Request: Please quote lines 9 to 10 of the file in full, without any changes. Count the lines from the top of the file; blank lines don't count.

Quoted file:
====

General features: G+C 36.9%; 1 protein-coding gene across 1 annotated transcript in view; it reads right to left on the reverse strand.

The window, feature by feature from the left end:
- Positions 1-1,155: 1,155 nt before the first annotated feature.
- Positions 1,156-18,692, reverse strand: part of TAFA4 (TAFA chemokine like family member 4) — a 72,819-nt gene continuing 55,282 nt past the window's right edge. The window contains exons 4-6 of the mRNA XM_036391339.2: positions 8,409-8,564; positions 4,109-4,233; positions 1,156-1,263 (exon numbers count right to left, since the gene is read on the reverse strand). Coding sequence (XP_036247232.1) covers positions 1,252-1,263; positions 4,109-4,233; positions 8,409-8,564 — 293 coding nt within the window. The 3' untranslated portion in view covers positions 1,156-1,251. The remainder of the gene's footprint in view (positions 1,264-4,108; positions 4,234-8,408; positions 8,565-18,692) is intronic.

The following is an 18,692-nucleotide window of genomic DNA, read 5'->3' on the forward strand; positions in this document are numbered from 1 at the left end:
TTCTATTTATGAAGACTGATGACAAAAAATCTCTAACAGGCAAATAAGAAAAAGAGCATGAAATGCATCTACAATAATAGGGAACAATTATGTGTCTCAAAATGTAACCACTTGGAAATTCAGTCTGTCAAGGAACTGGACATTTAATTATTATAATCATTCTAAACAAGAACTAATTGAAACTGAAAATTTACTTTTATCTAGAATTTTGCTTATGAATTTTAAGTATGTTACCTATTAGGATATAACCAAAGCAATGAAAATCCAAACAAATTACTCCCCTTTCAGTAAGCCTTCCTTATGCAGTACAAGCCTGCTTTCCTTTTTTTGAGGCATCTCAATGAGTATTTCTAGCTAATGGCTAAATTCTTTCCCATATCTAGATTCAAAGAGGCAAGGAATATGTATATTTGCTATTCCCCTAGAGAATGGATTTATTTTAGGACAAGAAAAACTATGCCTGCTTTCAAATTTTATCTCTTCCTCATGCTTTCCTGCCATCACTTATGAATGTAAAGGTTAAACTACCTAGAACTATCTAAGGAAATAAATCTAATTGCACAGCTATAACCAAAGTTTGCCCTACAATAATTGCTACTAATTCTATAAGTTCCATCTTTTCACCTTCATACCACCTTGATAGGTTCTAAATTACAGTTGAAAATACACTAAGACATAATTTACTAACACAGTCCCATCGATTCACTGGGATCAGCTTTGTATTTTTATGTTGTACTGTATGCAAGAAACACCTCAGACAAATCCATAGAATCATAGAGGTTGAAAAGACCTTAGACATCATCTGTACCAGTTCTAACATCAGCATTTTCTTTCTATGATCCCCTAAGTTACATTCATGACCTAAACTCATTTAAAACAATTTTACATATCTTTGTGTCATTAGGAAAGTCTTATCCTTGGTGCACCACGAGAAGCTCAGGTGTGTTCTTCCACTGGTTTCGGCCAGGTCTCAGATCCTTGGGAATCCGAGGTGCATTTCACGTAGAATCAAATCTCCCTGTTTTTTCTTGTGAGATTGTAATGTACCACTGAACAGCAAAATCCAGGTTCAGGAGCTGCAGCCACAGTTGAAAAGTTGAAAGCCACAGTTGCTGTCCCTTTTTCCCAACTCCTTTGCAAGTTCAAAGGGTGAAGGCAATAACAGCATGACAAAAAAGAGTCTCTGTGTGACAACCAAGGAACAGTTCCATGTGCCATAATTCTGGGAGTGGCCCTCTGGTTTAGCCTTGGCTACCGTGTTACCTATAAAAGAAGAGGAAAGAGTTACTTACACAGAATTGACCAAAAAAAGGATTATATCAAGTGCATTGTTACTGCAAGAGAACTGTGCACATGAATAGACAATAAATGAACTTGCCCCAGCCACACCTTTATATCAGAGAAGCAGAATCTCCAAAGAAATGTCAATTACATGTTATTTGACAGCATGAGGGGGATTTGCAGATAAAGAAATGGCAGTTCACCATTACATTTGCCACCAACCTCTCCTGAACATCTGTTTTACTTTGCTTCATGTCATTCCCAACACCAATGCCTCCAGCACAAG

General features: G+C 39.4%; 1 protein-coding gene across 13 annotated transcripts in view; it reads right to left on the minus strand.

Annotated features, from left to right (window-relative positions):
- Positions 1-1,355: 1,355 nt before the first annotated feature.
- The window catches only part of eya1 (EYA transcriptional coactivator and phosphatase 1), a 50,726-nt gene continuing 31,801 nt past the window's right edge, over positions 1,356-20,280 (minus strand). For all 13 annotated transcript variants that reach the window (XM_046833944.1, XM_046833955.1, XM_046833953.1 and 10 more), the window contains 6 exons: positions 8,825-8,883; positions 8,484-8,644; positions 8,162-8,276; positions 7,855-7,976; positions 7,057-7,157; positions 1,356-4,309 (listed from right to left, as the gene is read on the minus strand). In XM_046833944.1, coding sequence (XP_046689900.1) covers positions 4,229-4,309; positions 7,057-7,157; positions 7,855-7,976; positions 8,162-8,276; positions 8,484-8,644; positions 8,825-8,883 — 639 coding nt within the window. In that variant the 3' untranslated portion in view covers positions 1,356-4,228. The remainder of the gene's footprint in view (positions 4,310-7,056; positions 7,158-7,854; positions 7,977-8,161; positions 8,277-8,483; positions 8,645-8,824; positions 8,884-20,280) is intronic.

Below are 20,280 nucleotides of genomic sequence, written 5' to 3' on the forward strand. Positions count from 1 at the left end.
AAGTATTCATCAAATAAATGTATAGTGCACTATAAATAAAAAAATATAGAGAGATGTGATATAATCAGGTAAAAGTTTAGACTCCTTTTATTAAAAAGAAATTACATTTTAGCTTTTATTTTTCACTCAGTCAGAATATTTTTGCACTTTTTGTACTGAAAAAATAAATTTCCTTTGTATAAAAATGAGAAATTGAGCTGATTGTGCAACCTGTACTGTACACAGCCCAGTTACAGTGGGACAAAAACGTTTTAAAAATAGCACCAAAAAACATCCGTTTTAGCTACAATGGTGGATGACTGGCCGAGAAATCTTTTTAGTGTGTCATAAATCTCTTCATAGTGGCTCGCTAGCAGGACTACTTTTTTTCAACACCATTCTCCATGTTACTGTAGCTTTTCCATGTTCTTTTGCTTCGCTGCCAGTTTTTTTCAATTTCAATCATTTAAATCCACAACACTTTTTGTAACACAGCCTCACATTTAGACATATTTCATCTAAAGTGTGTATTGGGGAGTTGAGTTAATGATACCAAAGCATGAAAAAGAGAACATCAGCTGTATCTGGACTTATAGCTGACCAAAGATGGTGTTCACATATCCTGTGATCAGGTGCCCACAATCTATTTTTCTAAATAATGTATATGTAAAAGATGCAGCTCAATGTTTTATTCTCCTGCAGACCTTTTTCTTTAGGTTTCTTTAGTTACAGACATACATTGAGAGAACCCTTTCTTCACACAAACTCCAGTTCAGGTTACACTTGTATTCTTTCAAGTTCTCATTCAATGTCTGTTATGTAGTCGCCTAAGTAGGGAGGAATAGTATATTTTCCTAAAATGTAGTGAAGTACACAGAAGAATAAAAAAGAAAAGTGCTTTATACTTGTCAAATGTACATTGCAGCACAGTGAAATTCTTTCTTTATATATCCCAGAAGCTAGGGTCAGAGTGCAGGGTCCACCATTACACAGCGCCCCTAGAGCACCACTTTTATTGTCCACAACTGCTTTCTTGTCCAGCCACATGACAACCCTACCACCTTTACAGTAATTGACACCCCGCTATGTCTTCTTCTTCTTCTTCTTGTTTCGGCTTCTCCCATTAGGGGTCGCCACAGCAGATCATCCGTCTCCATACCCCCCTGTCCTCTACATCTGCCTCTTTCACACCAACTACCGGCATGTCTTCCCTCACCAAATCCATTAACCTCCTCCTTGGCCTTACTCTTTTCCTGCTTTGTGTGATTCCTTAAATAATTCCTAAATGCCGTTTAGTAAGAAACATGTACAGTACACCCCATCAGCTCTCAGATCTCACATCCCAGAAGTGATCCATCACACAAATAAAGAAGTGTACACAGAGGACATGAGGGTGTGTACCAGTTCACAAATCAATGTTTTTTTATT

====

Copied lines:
- Positions 1-1,355: 1,355 nt before the first annotated feature.
- The window catches only part of eya1 (EYA transcriptional coactivator and phosphatase 1), a 50,726-nt gene continuing 31,801 nt past the window's right edge, over positions 1,356-20,280 (minus strand). For all 13 annotated transcript variants that reach the window (XM_046833944.1, XM_046833955.1, XM_046833953.1 and 10 more), the window contains 6 exons: positions 8,825-8,883; positions 8,484-8,644; positions 8,162-8,276; positions 7,855-7,976; positions 7,057-7,157; positions 1,356-4,309 (listed from right to left, as the gene is read on the minus strand). In XM_046833944.1, coding sequence (XP_046689900.1) covers positions 4,229-4,309; positions 7,057-7,157; positions 7,855-7,976; positions 8,162-8,276; positions 8,484-8,644; positions 8,825-8,883 — 639 coding nt within the window. In that variant the 3' untranslated portion in view covers positions 1,356-4,228. The remainder of the gene's footprint in view (positions 4,310-7,056; positions 7,158-7,854; positions 7,977-8,161; positions 8,277-8,483; positions 8,645-8,824; positions 8,884-20,280) is intronic.